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  24. LAW & PSYCHIATRY: When Must the Doctor Warn Others of the Potential Dangerousness of His Patient's Condition?George J. Annas - 1975 - Journal of Law, Medicine & Ethics 3 (2):2-2.
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  25. Representing Children, Representing What?: Critical Reflections on Lawyering for Children.Annette Ruth Appell - unknown
    This article sets forth some critical observations about the role of children's attorneys in reinforcing and challenging sociolegal norms, particularly those norms that are not child-driven or child-centered. More concretely, it critically explores the role of children's lawyers in promoting the individual and systemic interests of their youthful constituents, most of whom receive lawyers because they are caught in systems that predominately serve poor children and children of color. The article first reflects on the indeterminacy and contingency of the category (...)
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  26. Are Lawyers Liars?: The Argument of Redescription.Arthur Isak Applbaum - 1998 - Legal Theory 4 (1):63-91.
    In “Professional Detachment: The Executioner of Paris,” I concluded with the cheap and some would say libelous suggestion that lawyers might accurately be described as serial liars, because they repeatedly try to induce others to believe in the truth of propositions or in the validity of arguments that they believe to be false. Good lawyers have responded with some indignation that, in calling zealous advocacy “lying,” I have misdescribed the practice of law. I wish to explain why I believe that (...)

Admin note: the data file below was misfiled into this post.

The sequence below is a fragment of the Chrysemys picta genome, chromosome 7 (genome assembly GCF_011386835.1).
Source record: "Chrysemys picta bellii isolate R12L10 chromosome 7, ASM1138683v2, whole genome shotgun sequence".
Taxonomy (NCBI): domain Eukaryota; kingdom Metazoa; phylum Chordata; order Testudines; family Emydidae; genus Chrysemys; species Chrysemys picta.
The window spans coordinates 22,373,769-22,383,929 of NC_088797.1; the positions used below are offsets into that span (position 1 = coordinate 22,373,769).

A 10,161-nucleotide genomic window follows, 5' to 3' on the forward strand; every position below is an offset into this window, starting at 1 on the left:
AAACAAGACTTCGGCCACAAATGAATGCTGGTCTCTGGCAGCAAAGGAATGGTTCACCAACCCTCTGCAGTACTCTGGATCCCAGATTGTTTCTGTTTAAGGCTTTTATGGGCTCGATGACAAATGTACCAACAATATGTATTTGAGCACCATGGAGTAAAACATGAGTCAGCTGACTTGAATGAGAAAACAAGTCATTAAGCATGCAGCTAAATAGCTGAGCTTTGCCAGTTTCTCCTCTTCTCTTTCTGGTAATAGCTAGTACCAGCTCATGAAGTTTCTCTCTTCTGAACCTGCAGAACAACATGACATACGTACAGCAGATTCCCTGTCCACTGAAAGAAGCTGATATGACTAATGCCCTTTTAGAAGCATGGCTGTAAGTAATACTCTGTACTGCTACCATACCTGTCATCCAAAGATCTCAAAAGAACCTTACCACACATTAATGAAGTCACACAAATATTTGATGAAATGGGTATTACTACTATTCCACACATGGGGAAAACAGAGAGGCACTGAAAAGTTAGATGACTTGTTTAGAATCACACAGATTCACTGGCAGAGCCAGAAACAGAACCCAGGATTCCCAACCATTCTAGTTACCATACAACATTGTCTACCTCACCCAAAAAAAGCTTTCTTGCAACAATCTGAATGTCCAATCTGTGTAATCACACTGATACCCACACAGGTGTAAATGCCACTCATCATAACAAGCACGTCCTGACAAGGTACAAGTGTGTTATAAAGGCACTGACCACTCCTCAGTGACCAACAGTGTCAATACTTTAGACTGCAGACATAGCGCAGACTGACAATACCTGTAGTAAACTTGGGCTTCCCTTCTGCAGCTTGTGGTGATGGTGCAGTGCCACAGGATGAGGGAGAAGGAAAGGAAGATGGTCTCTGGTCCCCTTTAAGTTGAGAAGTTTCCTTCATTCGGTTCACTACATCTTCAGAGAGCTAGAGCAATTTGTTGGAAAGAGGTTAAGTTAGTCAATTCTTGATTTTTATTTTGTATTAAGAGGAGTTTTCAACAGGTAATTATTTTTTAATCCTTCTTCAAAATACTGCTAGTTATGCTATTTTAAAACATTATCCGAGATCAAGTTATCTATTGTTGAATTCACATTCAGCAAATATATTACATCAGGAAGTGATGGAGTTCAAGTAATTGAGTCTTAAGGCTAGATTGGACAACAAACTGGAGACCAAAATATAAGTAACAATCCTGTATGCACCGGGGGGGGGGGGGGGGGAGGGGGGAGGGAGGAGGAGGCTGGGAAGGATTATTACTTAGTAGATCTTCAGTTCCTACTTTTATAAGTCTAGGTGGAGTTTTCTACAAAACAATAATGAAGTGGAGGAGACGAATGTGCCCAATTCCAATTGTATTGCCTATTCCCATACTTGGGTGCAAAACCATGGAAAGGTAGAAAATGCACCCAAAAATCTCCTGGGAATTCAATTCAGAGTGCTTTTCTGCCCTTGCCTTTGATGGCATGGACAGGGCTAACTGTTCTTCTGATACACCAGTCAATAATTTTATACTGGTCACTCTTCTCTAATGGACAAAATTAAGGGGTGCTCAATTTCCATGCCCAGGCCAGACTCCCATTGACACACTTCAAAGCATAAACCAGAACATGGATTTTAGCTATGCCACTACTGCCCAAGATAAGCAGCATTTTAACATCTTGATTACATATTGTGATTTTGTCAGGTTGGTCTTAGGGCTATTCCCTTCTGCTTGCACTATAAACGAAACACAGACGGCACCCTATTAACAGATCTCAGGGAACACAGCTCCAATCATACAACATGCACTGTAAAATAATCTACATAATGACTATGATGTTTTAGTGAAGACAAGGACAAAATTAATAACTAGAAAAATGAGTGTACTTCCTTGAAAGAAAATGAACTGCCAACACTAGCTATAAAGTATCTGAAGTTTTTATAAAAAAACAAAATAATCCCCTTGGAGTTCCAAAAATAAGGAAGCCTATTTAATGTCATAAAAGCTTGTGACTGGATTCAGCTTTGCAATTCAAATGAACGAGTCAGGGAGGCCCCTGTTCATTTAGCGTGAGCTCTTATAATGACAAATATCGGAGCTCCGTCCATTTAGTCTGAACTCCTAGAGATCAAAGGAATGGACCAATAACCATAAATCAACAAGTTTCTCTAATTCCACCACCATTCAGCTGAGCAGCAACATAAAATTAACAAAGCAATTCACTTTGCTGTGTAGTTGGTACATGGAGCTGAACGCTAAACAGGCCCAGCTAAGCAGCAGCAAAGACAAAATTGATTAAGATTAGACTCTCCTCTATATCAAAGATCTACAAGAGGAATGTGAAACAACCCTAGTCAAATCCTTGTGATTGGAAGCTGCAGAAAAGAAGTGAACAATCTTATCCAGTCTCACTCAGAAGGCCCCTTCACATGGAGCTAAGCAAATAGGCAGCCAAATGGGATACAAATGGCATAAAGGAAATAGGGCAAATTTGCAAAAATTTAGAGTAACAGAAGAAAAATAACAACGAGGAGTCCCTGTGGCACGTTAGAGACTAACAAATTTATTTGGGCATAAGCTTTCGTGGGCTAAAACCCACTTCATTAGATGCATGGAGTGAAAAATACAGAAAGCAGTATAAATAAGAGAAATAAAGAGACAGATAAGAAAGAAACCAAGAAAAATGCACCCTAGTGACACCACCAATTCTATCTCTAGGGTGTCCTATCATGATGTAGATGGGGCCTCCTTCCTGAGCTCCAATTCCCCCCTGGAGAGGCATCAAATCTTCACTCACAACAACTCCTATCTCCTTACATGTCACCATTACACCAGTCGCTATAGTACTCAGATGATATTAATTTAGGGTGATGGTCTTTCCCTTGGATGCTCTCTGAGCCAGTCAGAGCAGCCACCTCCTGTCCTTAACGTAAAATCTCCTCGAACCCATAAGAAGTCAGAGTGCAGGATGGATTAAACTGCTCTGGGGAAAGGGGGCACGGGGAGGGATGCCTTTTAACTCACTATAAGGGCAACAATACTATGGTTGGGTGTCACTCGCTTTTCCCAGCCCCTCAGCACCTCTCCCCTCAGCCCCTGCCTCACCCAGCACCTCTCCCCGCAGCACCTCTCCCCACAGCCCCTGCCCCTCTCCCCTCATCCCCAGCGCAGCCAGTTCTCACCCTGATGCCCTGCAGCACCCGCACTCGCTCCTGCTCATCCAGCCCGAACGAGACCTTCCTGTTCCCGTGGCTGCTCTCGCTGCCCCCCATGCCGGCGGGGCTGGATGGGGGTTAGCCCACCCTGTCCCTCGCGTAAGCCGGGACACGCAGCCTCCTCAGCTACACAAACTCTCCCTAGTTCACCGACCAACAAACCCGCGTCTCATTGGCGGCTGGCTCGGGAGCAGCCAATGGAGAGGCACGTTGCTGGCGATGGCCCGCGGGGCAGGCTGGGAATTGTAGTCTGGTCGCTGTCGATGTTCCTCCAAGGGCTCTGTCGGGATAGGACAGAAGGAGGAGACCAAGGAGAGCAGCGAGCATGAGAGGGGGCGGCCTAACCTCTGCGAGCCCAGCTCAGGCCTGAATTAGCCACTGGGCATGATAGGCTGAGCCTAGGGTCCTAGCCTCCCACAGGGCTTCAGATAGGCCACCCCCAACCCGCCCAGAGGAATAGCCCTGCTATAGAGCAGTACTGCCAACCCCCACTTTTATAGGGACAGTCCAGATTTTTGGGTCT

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  27. A Maverick Achieves Something Nobler Than Simple Rebellion: Why Sharesleuth is Legal Under Section 10 and Rule 10b-5, and Why It Should Remain That Way. [REVIEW]Matthew Arnould - manuscript
    THE WHOLE WORLD LOVES A MAVERICK, AND THE WHOLE WORLD WANTS THE MAVERICK TO ACHIEVE SOMETHING NOBLER THAN SIMPLE REBELLION. - KEVIN PATTERSON In 2006, Mark Cuban, the mercurial owner of the Dallas Mavericks NBA franchise announced his most controversial venture to date: Sharesleuth.com. Controversy was nothing new to Cuban, who had propelled his technology startup, Broadcast.com through a legendary 1998 IPO, had sold it to Yahoo for $5.7 billion the following year, and had subsequently founded a number of hotly (...)
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  28. Global Code of Legal Ethics for the Transnational Legal Field, A.H. W. Arthurs - 1999 - Legal Ethics 2:59.
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  29. The Threat to U.S. Lawyers From Competition by Multidisciplinary Practices (MDPs): Is It Gone?Bernard Ascher - manuscript
    The threat perceived by U.S. lawyers and law firms arose in the late 1990s, when the "Big 5" international accounting firms began acquiring law firms in Europe and announced plans to provide legal services to clients globally through multidisciplinary practices (MDPs). Such practices offered clients the convenience of "one-stop shopping" and the backing of well-financed, worldwide organizations. Responding to concerns of many in the legal profession regarding competition with accountant-led legal practices; recruitment of law school graduates by accounting firms; sharing (...)